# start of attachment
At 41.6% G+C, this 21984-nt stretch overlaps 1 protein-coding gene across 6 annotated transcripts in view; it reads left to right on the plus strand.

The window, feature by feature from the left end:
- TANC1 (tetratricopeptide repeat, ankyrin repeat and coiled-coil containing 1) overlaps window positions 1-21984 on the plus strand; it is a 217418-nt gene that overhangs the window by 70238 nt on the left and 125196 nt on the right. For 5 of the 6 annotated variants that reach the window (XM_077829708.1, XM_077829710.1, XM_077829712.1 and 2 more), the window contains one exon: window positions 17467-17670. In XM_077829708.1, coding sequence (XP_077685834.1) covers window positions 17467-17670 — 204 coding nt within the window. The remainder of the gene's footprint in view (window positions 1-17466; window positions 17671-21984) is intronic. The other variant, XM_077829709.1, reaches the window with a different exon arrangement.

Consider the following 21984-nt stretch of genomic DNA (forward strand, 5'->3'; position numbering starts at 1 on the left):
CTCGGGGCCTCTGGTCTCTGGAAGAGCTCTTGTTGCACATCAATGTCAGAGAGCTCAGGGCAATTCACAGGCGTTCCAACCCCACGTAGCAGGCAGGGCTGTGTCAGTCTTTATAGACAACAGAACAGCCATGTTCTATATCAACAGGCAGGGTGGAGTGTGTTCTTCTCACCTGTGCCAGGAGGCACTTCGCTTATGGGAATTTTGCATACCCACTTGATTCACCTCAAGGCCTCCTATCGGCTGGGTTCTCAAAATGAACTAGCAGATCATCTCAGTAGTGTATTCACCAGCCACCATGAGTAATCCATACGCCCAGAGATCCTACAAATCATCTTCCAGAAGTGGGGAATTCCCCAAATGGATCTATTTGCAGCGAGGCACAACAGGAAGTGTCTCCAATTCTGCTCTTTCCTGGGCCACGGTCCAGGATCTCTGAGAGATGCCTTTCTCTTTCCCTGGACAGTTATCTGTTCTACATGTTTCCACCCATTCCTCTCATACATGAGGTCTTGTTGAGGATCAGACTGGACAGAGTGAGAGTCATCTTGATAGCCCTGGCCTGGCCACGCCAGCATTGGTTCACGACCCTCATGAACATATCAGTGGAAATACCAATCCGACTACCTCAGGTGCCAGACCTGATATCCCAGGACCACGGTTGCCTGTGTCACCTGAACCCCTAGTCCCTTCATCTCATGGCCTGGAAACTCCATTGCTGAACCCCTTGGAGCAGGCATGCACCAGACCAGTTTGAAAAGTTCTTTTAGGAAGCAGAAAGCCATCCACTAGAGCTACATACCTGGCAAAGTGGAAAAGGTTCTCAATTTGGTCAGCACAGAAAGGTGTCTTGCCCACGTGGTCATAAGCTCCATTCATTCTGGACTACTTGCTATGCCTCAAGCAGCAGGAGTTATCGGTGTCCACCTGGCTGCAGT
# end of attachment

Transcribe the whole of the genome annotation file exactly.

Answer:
At 41.6% G+C, this 21984-nt stretch overlaps 1 protein-coding gene across 6 annotated transcripts in view; it reads left to right on the plus strand.

The window, feature by feature from the left end:
- TANC1 (tetratricopeptide repeat, ankyrin repeat and coiled-coil containing 1) overlaps window positions 1-21984 on the plus strand; it is a 217418-nt gene that overhangs the window by 70238 nt on the left and 125196 nt on the right. For 5 of the 6 annotated variants that reach the window (XM_077829708.1, XM_077829710.1, XM_077829712.1 and 2 more), the window contains one exon: window positions 17467-17670. In XM_077829708.1, coding sequence (XP_077685834.1) covers window positions 17467-17670 — 204 coding nt within the window. The remainder of the gene's footprint in view (window positions 1-17466; window positions 17671-21984) is intronic. The other variant, XM_077829709.1, reaches the window with a different exon arrangement.

Consider the following 21984-nt stretch of genomic DNA (forward strand, 5'->3'; position numbering starts at 1 on the left):
CTCGGGGCCTCTGGTCTCTGGAAGAGCTCTTGTTGCACATCAATGTCAGAGAGCTCAGGGCAATTCACAGGCGTTCCAACCCCACGTAGCAGGCAGGGCTGTGTCAGTCTTTATAGACAACAGAACAGCCATGTTCTATATCAACAGGCAGGGTGGAGTGTGTTCTTCTCACCTGTGCCAGGAGGCACTTCGCTTATGGGAATTTTGCATACCCACTTGATTCACCTCAAGGCCTCCTATCGGCTGGGTTCTCAAAATGAACTAGCAGATCATCTCAGTAGTGTATTCACCAGCCACCATGAGTAATCCATACGCCCAGAGATCCTACAAATCATCTTCCAGAAGTGGGGAATTCCCCAAATGGATCTATTTGCAGCGAGGCACAACAGGAAGTGTCTCCAATTCTGCTCTTTCCTGGGCCACGGTCCAGGATCTCTGAGAGATGCCTTTCTCTTTCCCTGGACAGTTATCTGTTCTACATGTTTCCACCCATTCCTCTCATACATGAGGTCTTGTTGAGGATCAGACTGGACAGAGTGAGAGTCATCTTGATAGCCCTGGCCTGGCCACGCCAGCATTGGTTCACGACCCTCATGAACATATCAGTGGAAATACCAATCCGACTACCTCAGGTGCCAGACCTGATATCCCAGGACCACGGTTGCCTGTGTCACCTGAACCCCTAGTCCCTTCATCTCATGGCCTGGAAACTCCATTGCTGAACCCCTTGGAGCAGGCATGCACCAGACCAGTTTGAAAAGTTCTTTTAGGAAGCAGAAAGCCATCCACTAGAGCTACATACCTGGCAAAGTGGAAAAGGTTCTCAATTTGGTCAGCACAGAAAGGTGTCTTGCCCACGTGGTCATAAGCTCCATTCATTCTGGACTACTTGCTATGCCTCAAGCAGCAGGAGTTATCGGTGTCCACCTGGCTGCAGT